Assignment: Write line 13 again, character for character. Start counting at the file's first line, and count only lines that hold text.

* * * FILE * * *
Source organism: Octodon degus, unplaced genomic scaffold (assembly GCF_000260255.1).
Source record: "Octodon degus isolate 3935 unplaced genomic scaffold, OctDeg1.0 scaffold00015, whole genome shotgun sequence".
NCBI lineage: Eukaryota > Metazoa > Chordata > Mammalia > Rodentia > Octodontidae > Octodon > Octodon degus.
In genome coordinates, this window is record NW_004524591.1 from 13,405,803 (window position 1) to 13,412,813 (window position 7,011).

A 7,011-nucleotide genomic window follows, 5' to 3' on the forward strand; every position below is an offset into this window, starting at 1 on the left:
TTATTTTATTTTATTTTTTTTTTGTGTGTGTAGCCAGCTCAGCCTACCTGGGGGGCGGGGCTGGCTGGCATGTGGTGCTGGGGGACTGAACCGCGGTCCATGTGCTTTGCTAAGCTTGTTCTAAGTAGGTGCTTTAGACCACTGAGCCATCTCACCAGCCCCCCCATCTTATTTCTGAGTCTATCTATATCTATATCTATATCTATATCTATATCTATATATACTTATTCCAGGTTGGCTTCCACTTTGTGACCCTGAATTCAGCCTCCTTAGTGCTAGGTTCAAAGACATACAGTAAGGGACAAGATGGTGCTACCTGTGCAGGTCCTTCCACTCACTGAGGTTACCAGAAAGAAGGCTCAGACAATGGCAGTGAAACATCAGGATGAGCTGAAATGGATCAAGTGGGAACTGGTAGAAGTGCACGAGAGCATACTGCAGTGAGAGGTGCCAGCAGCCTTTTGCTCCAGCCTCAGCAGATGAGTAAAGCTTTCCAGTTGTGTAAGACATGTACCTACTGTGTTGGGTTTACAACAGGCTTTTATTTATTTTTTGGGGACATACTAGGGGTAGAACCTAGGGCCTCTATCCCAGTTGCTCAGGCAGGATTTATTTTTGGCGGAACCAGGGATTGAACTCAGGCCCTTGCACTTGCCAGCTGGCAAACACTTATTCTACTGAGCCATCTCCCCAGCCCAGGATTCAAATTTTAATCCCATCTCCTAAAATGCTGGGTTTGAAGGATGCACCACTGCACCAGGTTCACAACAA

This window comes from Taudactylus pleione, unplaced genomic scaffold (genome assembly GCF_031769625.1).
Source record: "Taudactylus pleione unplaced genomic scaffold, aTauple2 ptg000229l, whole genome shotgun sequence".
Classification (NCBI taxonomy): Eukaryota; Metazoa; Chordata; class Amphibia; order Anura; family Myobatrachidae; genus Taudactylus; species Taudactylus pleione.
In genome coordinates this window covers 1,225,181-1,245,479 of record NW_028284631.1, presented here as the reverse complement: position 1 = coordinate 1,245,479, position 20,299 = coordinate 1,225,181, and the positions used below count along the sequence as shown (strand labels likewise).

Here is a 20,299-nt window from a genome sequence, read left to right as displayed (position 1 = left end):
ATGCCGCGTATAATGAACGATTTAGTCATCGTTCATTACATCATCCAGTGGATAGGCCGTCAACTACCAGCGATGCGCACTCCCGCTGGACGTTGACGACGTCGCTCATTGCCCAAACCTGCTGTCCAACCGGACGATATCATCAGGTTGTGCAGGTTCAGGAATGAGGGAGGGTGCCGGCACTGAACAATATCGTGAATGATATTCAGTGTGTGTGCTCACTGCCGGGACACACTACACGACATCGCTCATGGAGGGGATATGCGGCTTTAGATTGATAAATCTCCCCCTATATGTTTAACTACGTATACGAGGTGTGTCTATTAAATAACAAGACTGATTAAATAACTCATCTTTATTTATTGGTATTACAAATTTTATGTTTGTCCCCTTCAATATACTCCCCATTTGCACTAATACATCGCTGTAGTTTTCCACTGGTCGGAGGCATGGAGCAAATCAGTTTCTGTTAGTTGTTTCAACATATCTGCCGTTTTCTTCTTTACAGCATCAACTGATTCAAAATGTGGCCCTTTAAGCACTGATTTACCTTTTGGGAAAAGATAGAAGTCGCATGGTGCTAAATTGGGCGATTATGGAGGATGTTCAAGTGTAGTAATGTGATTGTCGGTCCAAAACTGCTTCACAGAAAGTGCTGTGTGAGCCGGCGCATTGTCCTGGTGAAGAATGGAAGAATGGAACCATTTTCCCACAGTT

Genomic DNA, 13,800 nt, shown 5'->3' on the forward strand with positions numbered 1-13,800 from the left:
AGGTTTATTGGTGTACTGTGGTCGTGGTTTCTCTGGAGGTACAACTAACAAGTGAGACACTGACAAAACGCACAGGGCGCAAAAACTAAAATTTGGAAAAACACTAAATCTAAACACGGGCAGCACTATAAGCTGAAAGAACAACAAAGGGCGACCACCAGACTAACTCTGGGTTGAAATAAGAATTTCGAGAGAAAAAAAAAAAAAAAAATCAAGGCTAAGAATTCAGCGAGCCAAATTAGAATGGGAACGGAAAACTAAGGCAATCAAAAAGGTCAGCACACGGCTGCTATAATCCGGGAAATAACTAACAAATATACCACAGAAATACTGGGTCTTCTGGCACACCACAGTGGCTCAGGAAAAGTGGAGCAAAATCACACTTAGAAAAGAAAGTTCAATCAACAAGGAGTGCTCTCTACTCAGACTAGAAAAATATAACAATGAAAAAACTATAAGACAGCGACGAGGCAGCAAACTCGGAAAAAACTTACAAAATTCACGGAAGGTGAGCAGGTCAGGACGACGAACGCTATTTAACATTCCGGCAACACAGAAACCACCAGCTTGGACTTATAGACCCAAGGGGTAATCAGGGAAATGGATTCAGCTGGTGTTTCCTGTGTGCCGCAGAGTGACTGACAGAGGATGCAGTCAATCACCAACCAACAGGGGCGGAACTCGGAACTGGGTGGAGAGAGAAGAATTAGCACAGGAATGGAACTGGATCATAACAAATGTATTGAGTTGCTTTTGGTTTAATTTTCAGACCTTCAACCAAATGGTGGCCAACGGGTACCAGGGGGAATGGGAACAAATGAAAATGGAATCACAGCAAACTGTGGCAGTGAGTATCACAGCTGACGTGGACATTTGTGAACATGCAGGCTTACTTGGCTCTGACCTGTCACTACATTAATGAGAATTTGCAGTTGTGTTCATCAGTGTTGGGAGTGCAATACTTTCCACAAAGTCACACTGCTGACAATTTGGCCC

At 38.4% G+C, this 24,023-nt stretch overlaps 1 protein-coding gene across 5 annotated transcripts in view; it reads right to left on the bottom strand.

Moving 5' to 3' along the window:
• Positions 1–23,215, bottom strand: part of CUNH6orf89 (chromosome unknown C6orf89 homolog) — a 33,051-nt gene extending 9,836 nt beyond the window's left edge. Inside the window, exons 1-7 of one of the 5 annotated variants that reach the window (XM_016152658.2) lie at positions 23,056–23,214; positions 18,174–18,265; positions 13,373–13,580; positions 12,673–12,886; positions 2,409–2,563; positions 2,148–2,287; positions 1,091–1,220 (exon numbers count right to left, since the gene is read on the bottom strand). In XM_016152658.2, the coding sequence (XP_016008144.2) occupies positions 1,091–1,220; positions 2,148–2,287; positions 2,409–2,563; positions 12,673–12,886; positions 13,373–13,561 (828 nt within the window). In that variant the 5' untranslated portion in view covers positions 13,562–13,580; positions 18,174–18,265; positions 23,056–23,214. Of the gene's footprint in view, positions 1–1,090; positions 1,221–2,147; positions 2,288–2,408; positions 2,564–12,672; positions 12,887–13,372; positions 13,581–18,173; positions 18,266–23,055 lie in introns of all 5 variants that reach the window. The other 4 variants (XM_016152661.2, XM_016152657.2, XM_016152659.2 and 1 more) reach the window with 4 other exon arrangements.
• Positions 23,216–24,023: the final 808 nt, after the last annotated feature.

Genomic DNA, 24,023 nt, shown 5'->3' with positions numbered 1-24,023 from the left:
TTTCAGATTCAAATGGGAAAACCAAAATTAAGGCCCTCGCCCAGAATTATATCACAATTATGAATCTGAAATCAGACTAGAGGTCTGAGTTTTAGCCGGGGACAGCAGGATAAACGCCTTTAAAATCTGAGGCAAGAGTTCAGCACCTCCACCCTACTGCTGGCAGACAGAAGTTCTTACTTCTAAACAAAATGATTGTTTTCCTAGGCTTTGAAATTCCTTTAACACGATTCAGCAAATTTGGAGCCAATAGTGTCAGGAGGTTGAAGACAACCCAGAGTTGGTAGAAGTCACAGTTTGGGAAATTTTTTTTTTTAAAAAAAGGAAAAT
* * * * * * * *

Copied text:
Genomic DNA, 13,800 nt, shown 5'->3' on the forward strand with positions numbered 1-13,800 from the left: